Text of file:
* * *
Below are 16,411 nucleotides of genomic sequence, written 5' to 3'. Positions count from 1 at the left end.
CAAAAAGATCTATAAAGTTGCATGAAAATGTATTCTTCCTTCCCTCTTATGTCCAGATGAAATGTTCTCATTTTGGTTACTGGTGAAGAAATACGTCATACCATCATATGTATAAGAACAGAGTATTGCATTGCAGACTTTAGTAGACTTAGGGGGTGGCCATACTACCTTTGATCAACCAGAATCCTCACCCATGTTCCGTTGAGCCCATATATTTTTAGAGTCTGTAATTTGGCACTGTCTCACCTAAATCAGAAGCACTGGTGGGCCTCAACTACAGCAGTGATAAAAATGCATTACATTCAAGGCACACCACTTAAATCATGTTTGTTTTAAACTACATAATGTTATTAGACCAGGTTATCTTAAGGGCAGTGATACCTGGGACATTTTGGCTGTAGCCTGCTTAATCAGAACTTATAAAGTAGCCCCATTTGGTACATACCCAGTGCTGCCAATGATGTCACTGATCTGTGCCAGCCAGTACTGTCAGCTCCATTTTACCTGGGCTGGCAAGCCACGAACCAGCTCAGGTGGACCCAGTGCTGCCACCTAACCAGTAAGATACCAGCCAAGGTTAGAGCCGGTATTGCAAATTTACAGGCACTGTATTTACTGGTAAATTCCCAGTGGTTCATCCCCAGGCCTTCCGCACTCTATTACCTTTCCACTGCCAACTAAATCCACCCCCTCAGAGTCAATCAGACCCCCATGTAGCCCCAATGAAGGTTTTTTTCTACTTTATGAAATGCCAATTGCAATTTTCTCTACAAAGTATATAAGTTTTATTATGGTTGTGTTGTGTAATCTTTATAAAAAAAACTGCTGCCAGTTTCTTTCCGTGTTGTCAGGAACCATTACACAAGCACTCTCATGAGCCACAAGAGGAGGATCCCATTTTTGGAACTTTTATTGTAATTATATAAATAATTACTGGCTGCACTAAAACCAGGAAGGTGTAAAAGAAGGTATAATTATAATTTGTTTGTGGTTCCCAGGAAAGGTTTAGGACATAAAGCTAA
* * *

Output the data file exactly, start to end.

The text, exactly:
Below are 16,411 nucleotides of genomic sequence, written 5' to 3'. Positions count from 1 at the left end.
CAAAAAGATCTATAAAGTTGCATGAAAATGTATTCTTCCTTCCCTCTTATGTCCAGATGAAATGTTCTCATTTTGGTTACTGGTGAAGAAATACGTCATACCATCATATGTATAAGAACAGAGTATTGCATTGCAGACTTTAGTAGACTTAGGGGGTGGCCATACTACCTTTGATCAACCAGAATCCTCACCCATGTTCCGTTGAGCCCATATATTTTTAGAGTCTGTAATTTGGCACTGTCTCACCTAAATCAGAAGCACTGGTGGGCCTCAACTACAGCAGTGATAAAAATGCATTACATTCAAGGCACACCACTTAAATCATGTTTGTTTTAAACTACATAATGTTATTAGACCAGGTTATCTTAAGGGCAGTGATACCTGGGACATTTTGGCTGTAGCCTGCTTAATCAGAACTTATAAAGTAGCCCCATTTGGTACATACCCAGTGCTGCCAATGATGTCACTGATCTGTGCCAGCCAGTACTGTCAGCTCCATTTTACCTGGGCTGGCAAGCCACGAACCAGCTCAGGTGGACCCAGTGCTGCCACCTAACCAGTAAGATACCAGCCAAGGTTAGAGCCGGTATTGCAAATTTACAGGCACTGTATTTACTGGTAAATTCCCAGTGGTTCATCCCCAGGCCTTCCGCACTCTATTACCTTTCCACTGCCAACTAAATCCACCCCCTCAGAGTCAATCAGACCCCCATGTAGCCCCAATGAAGGTTTTTTTCTACTTTATGAAATGCCAATTGCAATTTTCTCTACAAAGTATATAAGTTTTATTATGGTTGTGTTGTGTAATCTTTATAAAAAAAACTGCTGCCAGTTTCTTTCCGTGTTGTCAGGAACCATTACACAAGCACTCTCATGAGCCACAAGAGGAGGATCCCATTTTTGGAACTTTTATTGTAATTATATAAATAATTACTGGCTGCACTAAAACCAGGAAGGTGTAAAAGAAGGTATAATTATAATTTGTTTGTGGTTCCCAGGAAAGGTTTAGGACATAAAGCTAA